Key Dates. Early voting in Nevada begins on Oct. 22 and runs through Nov. 4.

North Carolina

What’s at Stake. The Tar Heel state features one of the most competitive U.S. Senate races as Democrat Cheri Beasley, former chief justice of the state Supreme Court, faces three-term Rep. Ted Budd, a Trumper who backs Sen. Lindsay Graham’s proposed federal law to ban all abortions after 15 weeks. Voter registration has gone up 2% since December 2021, netting 20,000 new voters, many of them women.

The state legislative races are a huge priority for the Republicans, who need to gain two seats in the State Senate and three seats in the State Assembly to attain a supermajority that can override Democratic Governor Roy Cooper’s veto. Republicans have wanted to ban all abortions in North Carolina. Two seats on the State Supreme Court are up in this election.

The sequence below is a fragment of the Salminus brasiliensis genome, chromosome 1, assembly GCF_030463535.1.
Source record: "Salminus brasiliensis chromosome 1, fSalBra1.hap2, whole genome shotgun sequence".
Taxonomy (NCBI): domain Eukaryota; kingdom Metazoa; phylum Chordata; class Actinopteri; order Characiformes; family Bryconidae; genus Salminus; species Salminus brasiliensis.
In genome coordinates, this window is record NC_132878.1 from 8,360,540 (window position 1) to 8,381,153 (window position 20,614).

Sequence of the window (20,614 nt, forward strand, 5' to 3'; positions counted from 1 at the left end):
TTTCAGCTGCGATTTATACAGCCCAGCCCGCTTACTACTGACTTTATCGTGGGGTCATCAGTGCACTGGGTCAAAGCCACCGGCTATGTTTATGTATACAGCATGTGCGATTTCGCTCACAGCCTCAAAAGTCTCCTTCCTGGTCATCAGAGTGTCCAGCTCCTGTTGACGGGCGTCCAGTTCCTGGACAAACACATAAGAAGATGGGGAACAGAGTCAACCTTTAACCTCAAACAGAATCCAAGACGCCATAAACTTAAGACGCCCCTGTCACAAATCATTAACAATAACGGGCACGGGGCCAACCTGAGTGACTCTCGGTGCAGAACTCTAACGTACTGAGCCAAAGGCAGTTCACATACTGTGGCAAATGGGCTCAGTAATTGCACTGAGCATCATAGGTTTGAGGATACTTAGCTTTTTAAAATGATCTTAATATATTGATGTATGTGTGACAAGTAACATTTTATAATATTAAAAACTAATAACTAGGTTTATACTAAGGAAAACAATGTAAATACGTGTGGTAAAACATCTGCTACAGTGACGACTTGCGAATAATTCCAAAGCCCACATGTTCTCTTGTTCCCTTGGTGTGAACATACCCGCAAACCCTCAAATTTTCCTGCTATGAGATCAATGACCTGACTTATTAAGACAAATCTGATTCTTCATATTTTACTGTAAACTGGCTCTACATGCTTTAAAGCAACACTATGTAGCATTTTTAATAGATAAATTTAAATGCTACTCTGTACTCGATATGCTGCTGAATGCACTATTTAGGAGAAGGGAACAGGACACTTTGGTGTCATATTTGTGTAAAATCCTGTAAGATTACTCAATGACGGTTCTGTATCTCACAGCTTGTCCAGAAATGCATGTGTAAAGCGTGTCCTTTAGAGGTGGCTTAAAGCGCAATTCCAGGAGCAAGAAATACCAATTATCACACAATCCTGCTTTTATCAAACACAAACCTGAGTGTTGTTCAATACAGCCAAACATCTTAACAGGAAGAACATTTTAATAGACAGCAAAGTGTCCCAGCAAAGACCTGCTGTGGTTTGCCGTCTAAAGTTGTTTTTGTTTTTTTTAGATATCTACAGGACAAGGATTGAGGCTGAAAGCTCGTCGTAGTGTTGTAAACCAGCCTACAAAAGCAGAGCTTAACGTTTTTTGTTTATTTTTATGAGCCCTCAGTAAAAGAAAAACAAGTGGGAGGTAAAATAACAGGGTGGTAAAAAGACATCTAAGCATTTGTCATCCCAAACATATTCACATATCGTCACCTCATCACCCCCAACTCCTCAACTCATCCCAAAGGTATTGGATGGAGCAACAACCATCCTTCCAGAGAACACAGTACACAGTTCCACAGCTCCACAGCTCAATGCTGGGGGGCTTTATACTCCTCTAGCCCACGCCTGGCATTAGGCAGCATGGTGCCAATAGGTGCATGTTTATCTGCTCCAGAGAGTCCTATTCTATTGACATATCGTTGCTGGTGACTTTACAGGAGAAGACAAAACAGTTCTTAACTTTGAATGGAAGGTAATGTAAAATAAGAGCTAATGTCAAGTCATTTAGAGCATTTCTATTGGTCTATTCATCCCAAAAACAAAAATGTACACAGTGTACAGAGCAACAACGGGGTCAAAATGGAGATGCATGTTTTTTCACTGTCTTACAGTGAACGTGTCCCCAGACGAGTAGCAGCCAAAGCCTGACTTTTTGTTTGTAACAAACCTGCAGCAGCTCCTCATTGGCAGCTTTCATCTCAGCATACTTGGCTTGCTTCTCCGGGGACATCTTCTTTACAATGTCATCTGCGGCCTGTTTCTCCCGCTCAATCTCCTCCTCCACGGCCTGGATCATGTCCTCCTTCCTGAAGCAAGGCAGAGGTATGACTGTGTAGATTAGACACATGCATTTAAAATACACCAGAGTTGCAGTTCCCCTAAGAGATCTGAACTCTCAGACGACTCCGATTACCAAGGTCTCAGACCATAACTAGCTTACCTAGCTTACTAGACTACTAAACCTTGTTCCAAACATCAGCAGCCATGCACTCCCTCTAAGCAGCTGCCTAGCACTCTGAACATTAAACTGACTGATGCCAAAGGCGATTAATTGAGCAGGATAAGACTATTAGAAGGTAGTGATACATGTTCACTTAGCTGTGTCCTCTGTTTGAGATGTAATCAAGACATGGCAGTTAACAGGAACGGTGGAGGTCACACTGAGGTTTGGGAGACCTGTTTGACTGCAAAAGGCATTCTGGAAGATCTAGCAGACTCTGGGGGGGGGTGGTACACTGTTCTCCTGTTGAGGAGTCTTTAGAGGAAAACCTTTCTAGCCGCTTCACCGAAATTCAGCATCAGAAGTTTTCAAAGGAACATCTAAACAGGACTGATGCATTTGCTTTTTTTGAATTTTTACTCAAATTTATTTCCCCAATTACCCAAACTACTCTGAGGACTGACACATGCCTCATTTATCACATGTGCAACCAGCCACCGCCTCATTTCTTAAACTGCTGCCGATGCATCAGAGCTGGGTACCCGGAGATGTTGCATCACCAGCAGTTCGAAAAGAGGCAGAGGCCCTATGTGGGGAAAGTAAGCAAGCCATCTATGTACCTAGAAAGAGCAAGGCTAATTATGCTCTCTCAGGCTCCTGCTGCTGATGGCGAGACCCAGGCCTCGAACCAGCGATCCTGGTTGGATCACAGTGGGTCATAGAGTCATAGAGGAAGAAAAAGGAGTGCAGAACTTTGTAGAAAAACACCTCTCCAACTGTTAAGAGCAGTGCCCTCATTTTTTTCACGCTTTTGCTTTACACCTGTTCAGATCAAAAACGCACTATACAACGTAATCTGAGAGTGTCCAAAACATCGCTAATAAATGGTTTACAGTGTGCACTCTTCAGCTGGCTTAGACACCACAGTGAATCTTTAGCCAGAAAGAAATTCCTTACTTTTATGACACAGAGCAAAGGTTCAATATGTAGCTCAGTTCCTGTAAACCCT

The Mobilization. Several voter mobilization projects are underway to get Democratic and independent voters to support Beasley and other progressive candidates.  The New North Carolina Project targets improving turnout among Black voters and Latinx voters. They model their work on that organized by Stacey Abrams in Georgia, which emphasizes year-round training of voting rights activists and development of new candidates. They hope to bring a majority of the one million eligible voters of color who did not vote in 2020 to the polls in 2022. Similarly, the New Rural Project, which operates in seven of the poorest rural counties in the state, is conducting deep conversation surveys to persuade young people and people of color to register and vote.

Key Dates. Early voting in North Carolina begins on Oct. 20 and ends on Nov. 5. A handful of sites are listed for each county.\